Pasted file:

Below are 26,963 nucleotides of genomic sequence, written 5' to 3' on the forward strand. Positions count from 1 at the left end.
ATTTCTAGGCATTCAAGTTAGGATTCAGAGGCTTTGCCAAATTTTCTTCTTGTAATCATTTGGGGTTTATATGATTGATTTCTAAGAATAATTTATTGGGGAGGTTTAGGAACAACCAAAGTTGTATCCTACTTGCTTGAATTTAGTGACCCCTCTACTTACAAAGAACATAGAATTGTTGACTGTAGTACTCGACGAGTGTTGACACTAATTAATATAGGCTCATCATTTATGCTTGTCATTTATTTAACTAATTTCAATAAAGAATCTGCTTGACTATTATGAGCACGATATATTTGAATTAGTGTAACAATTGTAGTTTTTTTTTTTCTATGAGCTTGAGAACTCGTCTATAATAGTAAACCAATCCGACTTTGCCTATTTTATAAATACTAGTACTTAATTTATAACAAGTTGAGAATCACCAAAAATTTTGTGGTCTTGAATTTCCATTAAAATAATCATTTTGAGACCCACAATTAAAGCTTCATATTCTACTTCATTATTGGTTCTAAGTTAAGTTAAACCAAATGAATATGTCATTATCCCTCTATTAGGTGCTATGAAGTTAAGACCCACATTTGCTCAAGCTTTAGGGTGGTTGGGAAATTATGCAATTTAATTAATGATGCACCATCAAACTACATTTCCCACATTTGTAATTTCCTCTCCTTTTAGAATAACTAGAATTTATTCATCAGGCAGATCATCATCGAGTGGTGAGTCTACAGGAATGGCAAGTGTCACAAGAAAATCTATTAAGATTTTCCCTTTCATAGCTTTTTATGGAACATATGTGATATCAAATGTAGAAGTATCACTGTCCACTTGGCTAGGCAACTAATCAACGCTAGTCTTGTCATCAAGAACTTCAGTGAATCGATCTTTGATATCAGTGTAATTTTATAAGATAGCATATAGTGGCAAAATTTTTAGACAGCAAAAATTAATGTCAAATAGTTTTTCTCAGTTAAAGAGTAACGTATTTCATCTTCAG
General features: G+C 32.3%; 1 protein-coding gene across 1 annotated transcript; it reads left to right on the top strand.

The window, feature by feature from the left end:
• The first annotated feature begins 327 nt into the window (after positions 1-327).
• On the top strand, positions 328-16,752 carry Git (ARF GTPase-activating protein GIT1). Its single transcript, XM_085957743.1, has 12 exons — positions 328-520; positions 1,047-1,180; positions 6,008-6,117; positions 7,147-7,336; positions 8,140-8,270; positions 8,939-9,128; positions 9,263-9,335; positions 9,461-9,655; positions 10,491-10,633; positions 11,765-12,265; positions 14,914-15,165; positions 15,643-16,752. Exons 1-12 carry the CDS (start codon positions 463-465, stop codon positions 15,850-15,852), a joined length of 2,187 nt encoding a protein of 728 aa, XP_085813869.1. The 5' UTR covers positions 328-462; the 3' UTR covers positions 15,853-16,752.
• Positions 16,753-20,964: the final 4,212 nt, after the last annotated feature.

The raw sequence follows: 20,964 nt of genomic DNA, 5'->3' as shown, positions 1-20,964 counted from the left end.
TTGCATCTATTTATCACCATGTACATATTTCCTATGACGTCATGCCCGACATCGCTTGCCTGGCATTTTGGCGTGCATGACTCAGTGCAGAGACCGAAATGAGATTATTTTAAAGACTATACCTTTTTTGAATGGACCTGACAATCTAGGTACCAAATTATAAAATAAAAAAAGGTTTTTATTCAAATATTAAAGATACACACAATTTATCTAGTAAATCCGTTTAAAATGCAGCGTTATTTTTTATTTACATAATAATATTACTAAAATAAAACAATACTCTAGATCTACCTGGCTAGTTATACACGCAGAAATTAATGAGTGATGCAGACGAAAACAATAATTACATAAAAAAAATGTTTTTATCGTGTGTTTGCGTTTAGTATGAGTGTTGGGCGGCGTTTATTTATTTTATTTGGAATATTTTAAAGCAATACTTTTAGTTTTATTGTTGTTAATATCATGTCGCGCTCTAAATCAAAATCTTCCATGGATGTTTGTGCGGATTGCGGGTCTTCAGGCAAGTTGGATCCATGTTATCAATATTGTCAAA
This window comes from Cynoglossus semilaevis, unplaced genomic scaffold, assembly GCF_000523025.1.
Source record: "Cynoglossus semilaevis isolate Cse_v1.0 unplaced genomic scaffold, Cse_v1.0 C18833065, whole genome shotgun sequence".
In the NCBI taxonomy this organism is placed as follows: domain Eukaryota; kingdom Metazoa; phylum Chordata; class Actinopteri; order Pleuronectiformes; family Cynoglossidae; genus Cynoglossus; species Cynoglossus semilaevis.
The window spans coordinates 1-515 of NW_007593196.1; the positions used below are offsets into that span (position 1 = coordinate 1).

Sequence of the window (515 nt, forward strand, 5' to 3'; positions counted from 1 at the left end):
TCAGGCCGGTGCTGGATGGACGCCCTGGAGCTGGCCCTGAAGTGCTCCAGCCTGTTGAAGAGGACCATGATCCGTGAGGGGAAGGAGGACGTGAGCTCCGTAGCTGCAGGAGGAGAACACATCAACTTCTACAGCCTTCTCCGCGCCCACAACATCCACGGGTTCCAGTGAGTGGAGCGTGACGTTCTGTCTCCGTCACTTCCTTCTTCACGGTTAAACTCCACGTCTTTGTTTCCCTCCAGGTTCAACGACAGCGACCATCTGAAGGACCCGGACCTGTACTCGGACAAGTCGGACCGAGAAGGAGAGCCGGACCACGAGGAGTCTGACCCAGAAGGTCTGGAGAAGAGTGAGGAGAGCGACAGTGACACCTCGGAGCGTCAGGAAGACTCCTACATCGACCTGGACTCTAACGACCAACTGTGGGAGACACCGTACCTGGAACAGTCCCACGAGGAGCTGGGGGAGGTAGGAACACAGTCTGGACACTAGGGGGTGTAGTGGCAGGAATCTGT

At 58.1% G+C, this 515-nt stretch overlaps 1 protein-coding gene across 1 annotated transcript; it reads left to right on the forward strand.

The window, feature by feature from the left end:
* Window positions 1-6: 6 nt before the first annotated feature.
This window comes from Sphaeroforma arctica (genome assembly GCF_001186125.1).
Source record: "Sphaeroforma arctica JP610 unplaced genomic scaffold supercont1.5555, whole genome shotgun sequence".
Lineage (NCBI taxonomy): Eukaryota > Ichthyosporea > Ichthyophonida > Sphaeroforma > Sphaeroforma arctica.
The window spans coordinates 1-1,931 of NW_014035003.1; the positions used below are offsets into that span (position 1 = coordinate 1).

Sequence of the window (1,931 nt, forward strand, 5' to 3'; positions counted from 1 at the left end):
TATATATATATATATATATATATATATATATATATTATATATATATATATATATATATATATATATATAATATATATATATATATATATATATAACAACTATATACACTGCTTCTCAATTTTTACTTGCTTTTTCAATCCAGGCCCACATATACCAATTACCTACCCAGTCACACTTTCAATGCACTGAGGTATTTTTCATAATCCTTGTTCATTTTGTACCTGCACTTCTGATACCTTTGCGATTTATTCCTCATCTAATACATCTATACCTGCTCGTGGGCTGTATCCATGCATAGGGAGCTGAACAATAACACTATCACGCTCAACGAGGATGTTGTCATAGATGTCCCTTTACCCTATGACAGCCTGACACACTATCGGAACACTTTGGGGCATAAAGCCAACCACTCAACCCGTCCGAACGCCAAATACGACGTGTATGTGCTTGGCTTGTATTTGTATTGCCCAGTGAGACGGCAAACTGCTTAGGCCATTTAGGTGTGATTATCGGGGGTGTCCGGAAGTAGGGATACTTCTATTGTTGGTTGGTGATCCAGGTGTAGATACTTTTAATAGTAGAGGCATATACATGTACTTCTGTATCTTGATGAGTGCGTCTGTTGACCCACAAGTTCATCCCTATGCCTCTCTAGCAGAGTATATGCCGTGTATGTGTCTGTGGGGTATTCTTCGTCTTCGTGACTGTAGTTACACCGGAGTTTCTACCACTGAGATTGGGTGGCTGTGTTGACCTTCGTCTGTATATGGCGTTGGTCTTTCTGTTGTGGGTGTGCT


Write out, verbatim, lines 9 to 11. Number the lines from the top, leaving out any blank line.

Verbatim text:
TTGCATCTATTTATCACCATGTACATATTTCCTATGACGTCATGCCCGACATCGCTTGCCTGGCATTTTGGCGTGCATGACTCAGTGCAGAGACCGAAATGAGATTATTTTAAAGACTATACCTTTTTTGAATGGACCTGACAATCTAGGTACCAAATTATAAAATAAAAAAAGGTTTTTATTCAAATATTAAAGATACACACAATTTATCTAGTAAATCCGTTTAAAATGCAGCGTTATTTTTTATTTACATAATAATATTACTAAAATAAAACAATACTCTAGATCTACCTGGCTAGTTATACACGCAGAAATTAATGAGTGATGCAGACGAAAACAATAATTACATAAAAAAAATGTTTTTATCGTGTGTTTGCGTTTAGTATGAGTGTTGGGCGGCGTTTATTTATTTTATTTGGAATATTTTAAAGCAATACTTTTAGTTTTATTGTTGTTAATATCATGTCGCGCTCTAAATCAAAATCTTCCATGGATGTTTGTGCGGATTGCGGGTCTTCAGGCAAGTTGGATCCATGTTATCAATATTGTCAAA
This window comes from Cynoglossus semilaevis, unplaced genomic scaffold, assembly GCF_000523025.1.
Source record: "Cynoglossus semilaevis isolate Cse_v1.0 unplaced genomic scaffold, Cse_v1.0 C18833065, whole genome shotgun sequence".